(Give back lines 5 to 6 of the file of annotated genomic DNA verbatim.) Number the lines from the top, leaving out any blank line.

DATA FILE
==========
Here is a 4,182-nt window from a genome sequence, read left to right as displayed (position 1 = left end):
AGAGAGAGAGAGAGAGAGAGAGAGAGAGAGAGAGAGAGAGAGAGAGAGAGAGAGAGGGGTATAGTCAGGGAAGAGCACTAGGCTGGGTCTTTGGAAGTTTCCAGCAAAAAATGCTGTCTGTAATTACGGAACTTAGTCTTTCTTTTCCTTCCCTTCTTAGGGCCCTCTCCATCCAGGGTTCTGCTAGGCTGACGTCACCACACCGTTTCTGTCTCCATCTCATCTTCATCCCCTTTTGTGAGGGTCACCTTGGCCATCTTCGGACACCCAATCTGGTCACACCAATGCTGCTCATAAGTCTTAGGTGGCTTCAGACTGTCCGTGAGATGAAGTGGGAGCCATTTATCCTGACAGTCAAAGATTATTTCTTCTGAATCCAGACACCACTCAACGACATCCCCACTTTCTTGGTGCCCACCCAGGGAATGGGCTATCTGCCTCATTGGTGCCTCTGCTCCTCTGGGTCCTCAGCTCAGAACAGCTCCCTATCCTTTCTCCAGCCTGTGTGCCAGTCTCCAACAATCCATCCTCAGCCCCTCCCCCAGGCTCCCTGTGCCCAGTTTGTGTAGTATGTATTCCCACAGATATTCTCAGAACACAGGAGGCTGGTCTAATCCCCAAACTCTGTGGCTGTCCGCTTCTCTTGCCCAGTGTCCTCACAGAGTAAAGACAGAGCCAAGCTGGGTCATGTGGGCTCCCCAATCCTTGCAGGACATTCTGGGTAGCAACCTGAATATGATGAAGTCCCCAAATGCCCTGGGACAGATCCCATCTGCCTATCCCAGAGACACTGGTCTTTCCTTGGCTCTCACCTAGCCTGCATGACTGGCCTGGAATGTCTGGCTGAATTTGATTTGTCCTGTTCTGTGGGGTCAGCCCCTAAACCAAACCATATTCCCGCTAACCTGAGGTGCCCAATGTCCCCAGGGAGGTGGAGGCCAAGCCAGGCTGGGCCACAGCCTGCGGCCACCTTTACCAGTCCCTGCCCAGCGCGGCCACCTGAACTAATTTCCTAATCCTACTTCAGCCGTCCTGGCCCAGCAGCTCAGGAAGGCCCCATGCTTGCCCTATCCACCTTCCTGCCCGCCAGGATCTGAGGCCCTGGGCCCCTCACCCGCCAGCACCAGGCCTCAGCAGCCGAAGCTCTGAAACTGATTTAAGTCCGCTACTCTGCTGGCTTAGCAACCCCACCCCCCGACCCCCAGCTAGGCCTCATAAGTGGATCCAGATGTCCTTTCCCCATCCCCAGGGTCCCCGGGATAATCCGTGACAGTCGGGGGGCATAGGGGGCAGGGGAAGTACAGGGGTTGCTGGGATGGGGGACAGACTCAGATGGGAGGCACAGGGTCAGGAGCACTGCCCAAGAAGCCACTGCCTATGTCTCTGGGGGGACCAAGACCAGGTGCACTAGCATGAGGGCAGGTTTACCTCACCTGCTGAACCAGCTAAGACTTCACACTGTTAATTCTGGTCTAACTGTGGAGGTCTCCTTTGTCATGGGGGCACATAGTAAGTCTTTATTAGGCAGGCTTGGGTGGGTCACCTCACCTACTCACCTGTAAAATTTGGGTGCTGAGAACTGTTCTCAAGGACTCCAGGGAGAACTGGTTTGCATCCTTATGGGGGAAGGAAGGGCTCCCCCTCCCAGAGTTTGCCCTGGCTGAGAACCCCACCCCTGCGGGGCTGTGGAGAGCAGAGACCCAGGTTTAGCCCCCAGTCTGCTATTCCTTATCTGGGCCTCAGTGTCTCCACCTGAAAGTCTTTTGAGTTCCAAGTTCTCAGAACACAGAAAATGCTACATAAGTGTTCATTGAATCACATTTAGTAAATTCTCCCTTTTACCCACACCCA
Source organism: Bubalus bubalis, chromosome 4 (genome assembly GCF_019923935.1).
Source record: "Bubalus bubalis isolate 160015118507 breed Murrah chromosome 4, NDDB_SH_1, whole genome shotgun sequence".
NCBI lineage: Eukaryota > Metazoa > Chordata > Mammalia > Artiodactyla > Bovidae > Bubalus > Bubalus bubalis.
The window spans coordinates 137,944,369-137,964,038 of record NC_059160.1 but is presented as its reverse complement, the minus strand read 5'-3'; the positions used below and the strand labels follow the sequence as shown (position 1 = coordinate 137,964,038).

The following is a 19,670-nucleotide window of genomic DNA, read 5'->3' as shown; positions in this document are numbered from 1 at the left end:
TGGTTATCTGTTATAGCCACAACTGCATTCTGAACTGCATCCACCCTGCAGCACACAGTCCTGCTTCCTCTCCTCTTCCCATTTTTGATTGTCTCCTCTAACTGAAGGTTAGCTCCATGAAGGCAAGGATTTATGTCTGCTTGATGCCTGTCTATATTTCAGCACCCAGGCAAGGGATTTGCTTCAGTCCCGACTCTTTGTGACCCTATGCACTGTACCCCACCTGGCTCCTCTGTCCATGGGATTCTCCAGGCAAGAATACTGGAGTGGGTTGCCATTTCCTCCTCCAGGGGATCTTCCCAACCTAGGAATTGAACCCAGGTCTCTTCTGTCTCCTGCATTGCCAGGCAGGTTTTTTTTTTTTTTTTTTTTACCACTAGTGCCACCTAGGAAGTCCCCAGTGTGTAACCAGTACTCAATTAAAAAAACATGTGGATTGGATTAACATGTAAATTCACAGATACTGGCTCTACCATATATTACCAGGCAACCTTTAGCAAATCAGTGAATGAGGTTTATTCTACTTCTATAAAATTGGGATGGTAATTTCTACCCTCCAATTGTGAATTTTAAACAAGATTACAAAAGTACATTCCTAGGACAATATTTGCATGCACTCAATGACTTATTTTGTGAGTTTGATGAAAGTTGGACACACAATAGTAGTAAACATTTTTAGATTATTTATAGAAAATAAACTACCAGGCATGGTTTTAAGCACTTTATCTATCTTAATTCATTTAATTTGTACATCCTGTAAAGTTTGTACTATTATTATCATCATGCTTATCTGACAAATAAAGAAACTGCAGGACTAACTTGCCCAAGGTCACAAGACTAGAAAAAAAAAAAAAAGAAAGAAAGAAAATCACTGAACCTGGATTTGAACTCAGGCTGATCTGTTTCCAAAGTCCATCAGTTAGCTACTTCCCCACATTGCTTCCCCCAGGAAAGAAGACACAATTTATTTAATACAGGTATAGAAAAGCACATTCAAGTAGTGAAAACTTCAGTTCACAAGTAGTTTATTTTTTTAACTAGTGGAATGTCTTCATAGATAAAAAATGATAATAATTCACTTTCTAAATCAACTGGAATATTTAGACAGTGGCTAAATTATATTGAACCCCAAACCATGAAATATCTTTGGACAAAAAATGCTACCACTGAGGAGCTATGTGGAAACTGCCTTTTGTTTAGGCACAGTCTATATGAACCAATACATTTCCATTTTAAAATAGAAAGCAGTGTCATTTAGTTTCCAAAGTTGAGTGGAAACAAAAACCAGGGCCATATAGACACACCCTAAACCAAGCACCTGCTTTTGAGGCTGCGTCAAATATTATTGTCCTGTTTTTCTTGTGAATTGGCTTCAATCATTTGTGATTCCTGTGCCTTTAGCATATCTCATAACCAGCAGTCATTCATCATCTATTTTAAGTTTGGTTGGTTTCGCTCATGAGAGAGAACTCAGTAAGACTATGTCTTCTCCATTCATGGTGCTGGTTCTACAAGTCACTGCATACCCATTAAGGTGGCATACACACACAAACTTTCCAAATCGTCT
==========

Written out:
NCBI lineage: Eukaryota > Metazoa > Chordata > Mammalia > Artiodactyla > Bovidae > Bubalus > Bubalus bubalis.
The window spans coordinates 137,944,369-137,964,038 of record NC_059160.1 but is presented as its reverse complement, the minus strand read 5'-3'; the positions used below and the strand labels follow the sequence as shown (position 1 = coordinate 137,964,038).